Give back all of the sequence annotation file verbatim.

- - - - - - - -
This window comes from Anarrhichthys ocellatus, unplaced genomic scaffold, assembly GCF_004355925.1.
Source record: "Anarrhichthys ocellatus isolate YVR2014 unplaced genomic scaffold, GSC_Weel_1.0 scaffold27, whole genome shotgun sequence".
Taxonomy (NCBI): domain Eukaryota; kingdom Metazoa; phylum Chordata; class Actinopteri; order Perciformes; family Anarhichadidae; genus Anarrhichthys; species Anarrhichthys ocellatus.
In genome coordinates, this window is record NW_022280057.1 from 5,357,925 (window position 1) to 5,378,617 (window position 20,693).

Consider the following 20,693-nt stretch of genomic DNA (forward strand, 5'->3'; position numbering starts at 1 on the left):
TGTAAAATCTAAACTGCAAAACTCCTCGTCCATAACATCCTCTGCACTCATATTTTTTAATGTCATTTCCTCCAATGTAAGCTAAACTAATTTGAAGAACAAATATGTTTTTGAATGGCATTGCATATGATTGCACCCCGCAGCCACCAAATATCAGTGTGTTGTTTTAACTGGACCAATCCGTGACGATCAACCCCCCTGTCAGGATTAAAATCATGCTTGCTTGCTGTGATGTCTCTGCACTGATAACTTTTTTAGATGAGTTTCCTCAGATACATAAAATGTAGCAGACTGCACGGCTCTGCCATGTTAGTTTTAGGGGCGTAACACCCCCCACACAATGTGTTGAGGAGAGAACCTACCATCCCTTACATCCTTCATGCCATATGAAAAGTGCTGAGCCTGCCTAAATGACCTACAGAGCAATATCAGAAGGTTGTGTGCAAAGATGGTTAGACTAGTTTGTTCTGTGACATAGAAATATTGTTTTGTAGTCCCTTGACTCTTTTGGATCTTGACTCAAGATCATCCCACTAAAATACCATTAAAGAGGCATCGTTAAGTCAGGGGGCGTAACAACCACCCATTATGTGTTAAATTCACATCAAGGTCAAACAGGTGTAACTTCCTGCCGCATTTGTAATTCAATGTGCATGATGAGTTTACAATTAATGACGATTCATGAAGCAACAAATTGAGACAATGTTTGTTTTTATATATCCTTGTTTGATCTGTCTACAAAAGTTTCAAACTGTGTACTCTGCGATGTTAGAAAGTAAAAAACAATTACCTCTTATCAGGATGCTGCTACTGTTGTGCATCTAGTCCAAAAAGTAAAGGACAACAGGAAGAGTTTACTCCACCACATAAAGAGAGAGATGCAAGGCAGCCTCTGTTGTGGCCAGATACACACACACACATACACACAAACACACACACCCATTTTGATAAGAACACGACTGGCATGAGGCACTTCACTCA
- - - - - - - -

This window comes from Anarrhichthys ocellatus, unplaced genomic scaffold, assembly GCF_004355925.1.
Source record: "Anarrhichthys ocellatus isolate YVR2014 unplaced genomic scaffold, GSC_Weel_1.0 scaffold27, whole genome shotgun sequence".
Taxonomy (NCBI): domain Eukaryota; kingdom Metazoa; phylum Chordata; class Actinopteri; order Perciformes; family Anarhichadidae; genus Anarrhichthys; species Anarrhichthys ocellatus.
In genome coordinates, this window is record NW_022280057.1 from 5,357,925 (window position 1) to 5,378,617 (window position 20,693).

Consider the following 20,693-nt stretch of genomic DNA (forward strand, 5'->3'; position numbering starts at 1 on the left):
TGTAAAATCTAAACTGCAAAACTCCTCGTCCATAACATCCTCTGCACTCATATTTTTTAATGTCATTTCCTCCAATGTAAGCTAAACTAATTTGAAGAACAAATATGTTTTTGAATGGCATTGCATATGATTGCACCCCGCAGCCACCAAATATCAGTGTGTTGTTTTAACTGGACCAATCCGTGACGATCAACCCCCCTGTCAGGATTAAAATCATGCTTGCTTGCTGTGATGTCTCTGCACTGATAACTTTTTTAGATGAGTTTCCTCAGATACATAAAATGTAGCAGACTGCACGGCTCTGCCATGTTAGTTTTAGGGGCGTAACACCCCCCACACAATGTGTTGAGGAGAGAACCTACCATCCCTTACATCCTTCATGCCATATGAAAAGTGCTGAGCCTGCCTAAATGACCTACAGAGCAATATCAGAAGGTTGTGTGCAAAGATGGTTAGACTAGTTTGTTCTGTGACATAGAAATATTGTTTTGTAGTCCCTTGACTCTTTTGGATCTTGACTCAAGATCATCCCACTAAAATACCATTAAAGAGGCATCGTTAAGTCAGGGGGCGTAACAACCACCCATTATGTGTTAAATTCACATCAAGGTCAAACAGGTGTAACTTCCTGCCGCATTTGTAATTCAATGTGCATGATGAGTTTACAATTAATGACGATTCATGAAGCAACAAATTGAGACAATGTTTGTTTTTATATATCCTTGTTTGATCTGTCTACAAAAGTTTCAAACTGTGTACTCTGCGATGTTAGAAAGTAAAAAACAATTACCTCTTATCAGGATGCTGCTACTGTTGTGCATCTAGTCCAAAAAGTAAAGGACAACAGGAAGAGTTTACTCCACCACATAAAGAGAGAGATGCAAGGCAGCCTCTGTTGTGGCCAGATACACACACACACATACACACAAACACACACACCCATTTTGATAAGAACACGACTGGCATGAGGCACTTCACTCA